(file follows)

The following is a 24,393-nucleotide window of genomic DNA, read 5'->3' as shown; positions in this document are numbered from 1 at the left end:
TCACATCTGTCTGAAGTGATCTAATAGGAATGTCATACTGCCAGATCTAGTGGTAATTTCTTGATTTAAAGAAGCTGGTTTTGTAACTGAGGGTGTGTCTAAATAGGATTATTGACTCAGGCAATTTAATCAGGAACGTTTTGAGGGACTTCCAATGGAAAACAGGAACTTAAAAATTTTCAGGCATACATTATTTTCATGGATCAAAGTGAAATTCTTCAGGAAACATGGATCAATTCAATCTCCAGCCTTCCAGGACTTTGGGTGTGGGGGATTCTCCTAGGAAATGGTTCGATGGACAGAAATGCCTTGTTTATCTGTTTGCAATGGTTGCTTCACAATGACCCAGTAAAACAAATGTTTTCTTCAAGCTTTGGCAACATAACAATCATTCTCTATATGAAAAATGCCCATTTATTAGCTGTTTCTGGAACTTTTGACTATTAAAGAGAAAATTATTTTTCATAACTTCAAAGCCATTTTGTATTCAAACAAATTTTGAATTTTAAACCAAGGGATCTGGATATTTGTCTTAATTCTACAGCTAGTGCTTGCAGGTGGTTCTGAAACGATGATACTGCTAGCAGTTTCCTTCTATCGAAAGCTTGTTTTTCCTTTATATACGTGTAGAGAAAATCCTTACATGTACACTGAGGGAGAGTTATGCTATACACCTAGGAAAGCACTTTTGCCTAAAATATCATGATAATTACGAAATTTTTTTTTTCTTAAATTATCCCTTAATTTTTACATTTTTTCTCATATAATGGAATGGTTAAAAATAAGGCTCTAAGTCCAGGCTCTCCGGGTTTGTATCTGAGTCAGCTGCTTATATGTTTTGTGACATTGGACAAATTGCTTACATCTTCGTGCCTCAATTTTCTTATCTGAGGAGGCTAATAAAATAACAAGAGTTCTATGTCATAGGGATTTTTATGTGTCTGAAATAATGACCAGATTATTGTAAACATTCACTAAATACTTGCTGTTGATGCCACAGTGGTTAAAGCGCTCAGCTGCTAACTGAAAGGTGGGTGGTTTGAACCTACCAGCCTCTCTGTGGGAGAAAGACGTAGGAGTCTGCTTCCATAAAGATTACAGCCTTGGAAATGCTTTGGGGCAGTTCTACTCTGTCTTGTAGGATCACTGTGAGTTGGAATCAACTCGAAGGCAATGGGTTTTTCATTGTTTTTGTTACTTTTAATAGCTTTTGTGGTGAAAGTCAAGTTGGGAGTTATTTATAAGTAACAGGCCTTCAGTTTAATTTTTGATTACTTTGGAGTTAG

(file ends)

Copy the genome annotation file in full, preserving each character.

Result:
The following is a 24,393-nucleotide window of genomic DNA, read 5'->3' as shown; positions in this document are numbered from 1 at the left end:
TCACATCTGTCTGAAGTGATCTAATAGGAATGTCATACTGCCAGATCTAGTGGTAATTTCTTGATTTAAAGAAGCTGGTTTTGTAACTGAGGGTGTGTCTAAATAGGATTATTGACTCAGGCAATTTAATCAGGAACGTTTTGAGGGACTTCCAATGGAAAACAGGAACTTAAAAATTTTCAGGCATACATTATTTTCATGGATCAAAGTGAAATTCTTCAGGAAACATGGATCAATTCAATCTCCAGCCTTCCAGGACTTTGGGTGTGGGGGATTCTCCTAGGAAATGGTTCGATGGACAGAAATGCCTTGTTTATCTGTTTGCAATGGTTGCTTCACAATGACCCAGTAAAACAAATGTTTTCTTCAAGCTTTGGCAACATAACAATCATTCTCTATATGAAAAATGCCCATTTATTAGCTGTTTCTGGAACTTTTGACTATTAAAGAGAAAATTATTTTTCATAACTTCAAAGCCATTTTGTATTCAAACAAATTTTGAATTTTAAACCAAGGGATCTGGATATTTGTCTTAATTCTACAGCTAGTGCTTGCAGGTGGTTCTGAAACGATGATACTGCTAGCAGTTTCCTTCTATCGAAAGCTTGTTTTTCCTTTATATACGTGTAGAGAAAATCCTTACATGTACACTGAGGGAGAGTTATGCTATACACCTAGGAAAGCACTTTTGCCTAAAATATCATGATAATTACGAAATTTTTTTTTTCTTAAATTATCCCTTAATTTTTACATTTTTTCTCATATAATGGAATGGTTAAAAATAAGGCTCTAAGTCCAGGCTCTCCGGGTTTGTATCTGAGTCAGCTGCTTATATGTTTTGTGACATTGGACAAATTGCTTACATCTTCGTGCCTCAATTTTCTTATCTGAGGAGGCTAATAAAATAACAAGAGTTCTATGTCATAGGGATTTTTATGTGTCTGAAATAATGACCAGATTATTGTAAACATTCACTAAATACTTGCTGTTGATGCCACAGTGGTTAAAGCGCTCAGCTGCTAACTGAAAGGTGGGTGGTTTGAACCTACCAGCCTCTCTGTGGGAGAAAGACGTAGGAGTCTGCTTCCATAAAGATTACAGCCTTGGAAATGCTTTGGGGCAGTTCTACTCTGTCTTGTAGGATCACTGTGAGTTGGAATCAACTCGAAGGCAATGGGTTTTTCATTGTTTTTGTTACTTTTAATAGCTTTTGTGGTGAAAGTCAAGTTGGGAGTTATTTATAAGTAACAGGCCTTCAGTTTAATTTTTGATTACTTTGGAGTTAG